It’s hard for me to believe that Oddworld: Strangers Wrath was first released almost twenty years ago. It’s just another painful reminder that many, many years have now passed since those halcyon days of my youth. However, just as my memories glisten with the polish of rose-tinted spectacles, so too do the visual of the newly updated Oddworld: Strangers Wrath HD.
And let me tell you, this is a game worthy of being remade. Oddworld: Strangers Wrath was unique even back in the day — it released relatively late in the lifecycle of the original Xbox and featured a mix of first and third person gameplay, with hand to hand combat and shooting sequences that seamlessly blended strategic planning and fast-paced decisions in the moment.
The player takes control of Strange — a denizen of the Oddworld universe that we hadn’t seen up until that point. Yes, he was a mercenary, but somehow he was also clearly a good guy… And unlike Abe and Munch who were largely passive in nature, Stranger was a complete badass.
Early in the game, we gain access to his most powerful tool — his twin-bow. This weapon would be every bit as cool as it sounds if it only shot bolts, but in classic Oddworld style and in keeping with the massive originality of the series, the twin-bow actually fires critter ammo. Yes, critter-ammo.
This, for example, means that Stranger might have a Chippunk equipped on one side and his bog standard Zapp-Fly on the other. The Chippunk can be fired to lure enemies (whilst back-talking all the time it is mounted on the bow) whilst the Zapp-Fly will electrocute and stun Stranger’s enemies, allowing him to quickly run in, knock them unconscious and process them for a bounty.
And this sets the tone for the whole game, basically. Stranger enters a small, Wild-West themed town (occupied by chicken people) and what begins as a series of trial missions to bag some easy bounties soon becomes a decent narrative yarn featuring a big boss baddie and a need to save the locals from total destruction.
Stranger uses his twin-bow and his physical prowess to trap, stun, beat and bounty enemies through a series of increasingly tough missions. He always feels tough against or two enemies, but Oddworld: Strangers Wrath HD uses lots of different surprises (or just sheer numbers) to keep the odds even, and the 2005 health regeneration mechanics mean that Stranger can never just tank a situation like he might in a more modern game.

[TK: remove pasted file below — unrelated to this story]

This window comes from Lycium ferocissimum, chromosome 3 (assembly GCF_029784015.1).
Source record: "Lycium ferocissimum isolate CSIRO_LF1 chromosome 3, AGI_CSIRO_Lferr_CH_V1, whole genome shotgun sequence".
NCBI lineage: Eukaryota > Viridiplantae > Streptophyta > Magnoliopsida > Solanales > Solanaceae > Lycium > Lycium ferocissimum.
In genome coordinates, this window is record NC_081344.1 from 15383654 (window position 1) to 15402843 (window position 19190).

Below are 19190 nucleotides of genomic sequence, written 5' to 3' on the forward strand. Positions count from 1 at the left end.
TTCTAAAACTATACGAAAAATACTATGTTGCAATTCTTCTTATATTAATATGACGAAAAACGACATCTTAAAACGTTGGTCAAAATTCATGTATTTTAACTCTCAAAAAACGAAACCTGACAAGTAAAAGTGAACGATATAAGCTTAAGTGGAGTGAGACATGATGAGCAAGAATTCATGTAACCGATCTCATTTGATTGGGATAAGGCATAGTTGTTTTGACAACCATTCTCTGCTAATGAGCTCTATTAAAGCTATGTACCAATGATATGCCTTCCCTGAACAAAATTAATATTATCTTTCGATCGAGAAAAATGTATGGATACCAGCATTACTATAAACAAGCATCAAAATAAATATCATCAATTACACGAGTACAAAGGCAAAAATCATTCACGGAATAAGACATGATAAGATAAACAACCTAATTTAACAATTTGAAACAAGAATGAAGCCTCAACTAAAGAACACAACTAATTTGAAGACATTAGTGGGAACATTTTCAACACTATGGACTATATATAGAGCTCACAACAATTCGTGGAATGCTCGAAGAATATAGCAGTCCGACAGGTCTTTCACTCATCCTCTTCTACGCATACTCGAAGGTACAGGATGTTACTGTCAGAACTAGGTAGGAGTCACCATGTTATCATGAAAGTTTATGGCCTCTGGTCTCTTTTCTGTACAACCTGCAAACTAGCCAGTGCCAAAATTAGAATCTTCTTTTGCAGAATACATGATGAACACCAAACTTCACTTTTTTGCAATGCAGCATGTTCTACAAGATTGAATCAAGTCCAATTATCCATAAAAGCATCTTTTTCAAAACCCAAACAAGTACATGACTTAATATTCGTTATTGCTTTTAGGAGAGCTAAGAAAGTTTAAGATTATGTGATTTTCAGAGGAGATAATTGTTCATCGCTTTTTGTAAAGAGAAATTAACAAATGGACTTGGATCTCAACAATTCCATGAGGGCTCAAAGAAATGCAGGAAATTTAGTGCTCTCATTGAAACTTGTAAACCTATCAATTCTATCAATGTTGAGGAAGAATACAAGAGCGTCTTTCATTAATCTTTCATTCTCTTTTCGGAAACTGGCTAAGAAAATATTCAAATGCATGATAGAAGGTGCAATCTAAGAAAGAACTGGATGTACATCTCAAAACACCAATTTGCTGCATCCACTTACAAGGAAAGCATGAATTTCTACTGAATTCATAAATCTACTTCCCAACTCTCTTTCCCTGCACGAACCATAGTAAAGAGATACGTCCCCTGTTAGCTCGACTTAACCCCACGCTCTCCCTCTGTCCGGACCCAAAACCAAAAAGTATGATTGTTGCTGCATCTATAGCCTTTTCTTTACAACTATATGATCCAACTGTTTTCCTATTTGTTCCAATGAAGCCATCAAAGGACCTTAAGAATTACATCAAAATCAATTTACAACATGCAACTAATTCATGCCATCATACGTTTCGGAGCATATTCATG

The visuals are doubtless showing their age — more in terms of the angular nature of some of the scenery, or the lack of density when looking at grass or foliage, than in the individual textures. Nonetheless, it does look good enough to be acceptable on a modern 2160p television, and with such engaging gameplay, I found myself hardly noticing the flaws after a short while.
Oddworld: Strangers Wrath HD is less like the nostalgia I feel about games like Doom when I replay them — which is mostly about reconnecting to old memories. It feels more like a bridge between those very classic, old school shooters and the more cerebral games that followed in the early noughties.
It may not have been hugely successful at the time, but with hindsight that seems a real shame considering how many concepts it offers which still feel new and interesting even now. As a result of this relative freshness and even the improved visual polish, Oddworld: Strangers Wrath HD is well worth a look.